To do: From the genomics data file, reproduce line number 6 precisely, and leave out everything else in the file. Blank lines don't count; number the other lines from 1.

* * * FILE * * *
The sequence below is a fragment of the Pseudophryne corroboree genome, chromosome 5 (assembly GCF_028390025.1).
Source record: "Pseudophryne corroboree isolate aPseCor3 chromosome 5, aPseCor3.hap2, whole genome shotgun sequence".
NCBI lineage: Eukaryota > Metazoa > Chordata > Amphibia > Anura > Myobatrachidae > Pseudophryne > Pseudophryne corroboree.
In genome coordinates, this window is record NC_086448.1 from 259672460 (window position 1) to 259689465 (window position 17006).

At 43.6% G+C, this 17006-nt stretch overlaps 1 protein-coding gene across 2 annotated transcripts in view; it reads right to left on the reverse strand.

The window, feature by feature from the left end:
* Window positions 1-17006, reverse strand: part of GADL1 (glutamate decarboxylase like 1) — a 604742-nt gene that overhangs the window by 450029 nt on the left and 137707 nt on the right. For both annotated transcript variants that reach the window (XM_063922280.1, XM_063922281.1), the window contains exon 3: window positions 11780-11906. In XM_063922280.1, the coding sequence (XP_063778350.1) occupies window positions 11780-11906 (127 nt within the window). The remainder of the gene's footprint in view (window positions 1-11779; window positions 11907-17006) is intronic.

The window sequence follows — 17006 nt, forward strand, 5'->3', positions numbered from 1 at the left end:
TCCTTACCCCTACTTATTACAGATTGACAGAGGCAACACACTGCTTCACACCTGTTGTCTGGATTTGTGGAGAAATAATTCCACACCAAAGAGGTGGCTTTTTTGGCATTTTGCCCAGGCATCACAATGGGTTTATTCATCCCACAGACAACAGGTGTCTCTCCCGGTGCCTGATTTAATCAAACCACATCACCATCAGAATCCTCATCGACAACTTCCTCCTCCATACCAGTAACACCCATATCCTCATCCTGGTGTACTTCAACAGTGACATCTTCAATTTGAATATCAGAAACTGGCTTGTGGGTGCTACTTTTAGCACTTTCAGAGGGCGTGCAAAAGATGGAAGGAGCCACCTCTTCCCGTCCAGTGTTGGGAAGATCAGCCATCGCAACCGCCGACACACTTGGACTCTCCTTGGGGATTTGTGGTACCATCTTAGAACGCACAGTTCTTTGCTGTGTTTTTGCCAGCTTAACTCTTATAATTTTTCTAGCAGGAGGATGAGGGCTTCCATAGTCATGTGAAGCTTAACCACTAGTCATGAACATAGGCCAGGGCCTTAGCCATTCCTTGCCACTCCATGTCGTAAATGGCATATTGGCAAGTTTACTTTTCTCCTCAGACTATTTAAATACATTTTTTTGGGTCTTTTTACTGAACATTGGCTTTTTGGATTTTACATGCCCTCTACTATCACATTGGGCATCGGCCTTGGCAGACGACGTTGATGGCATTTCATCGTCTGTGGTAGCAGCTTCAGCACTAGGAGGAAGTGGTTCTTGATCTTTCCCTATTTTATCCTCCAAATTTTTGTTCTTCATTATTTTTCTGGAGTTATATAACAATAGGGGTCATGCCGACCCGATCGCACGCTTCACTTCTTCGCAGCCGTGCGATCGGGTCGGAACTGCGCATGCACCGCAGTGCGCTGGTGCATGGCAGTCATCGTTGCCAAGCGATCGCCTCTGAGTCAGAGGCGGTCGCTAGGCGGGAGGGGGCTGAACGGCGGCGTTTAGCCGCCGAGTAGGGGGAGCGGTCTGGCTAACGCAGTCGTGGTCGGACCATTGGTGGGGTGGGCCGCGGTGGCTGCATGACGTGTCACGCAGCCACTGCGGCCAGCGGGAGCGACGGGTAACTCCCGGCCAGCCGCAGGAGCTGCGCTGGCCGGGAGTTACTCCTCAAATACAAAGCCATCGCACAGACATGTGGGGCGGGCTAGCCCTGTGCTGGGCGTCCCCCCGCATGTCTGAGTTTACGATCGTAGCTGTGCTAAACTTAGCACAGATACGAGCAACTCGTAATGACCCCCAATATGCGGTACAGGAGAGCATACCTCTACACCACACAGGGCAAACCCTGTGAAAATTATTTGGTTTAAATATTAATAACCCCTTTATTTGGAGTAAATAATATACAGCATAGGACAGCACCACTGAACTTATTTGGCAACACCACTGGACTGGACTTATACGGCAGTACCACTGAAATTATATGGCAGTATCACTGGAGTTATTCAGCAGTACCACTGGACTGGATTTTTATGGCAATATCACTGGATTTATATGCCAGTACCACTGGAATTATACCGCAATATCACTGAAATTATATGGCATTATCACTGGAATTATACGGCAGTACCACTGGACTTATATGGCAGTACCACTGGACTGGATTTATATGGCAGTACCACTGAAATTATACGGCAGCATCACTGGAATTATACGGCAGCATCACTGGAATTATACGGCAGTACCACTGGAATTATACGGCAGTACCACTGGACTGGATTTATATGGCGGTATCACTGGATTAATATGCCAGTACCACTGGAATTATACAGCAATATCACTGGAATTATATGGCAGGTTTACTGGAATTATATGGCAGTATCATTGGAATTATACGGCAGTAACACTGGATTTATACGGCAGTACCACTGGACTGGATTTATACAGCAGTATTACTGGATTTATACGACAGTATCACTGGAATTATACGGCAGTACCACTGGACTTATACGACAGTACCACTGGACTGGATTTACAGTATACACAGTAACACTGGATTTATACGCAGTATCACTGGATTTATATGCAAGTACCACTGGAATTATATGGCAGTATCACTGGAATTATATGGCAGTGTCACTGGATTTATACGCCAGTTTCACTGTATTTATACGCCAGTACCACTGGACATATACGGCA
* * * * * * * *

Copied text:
The window, feature by feature from the left end: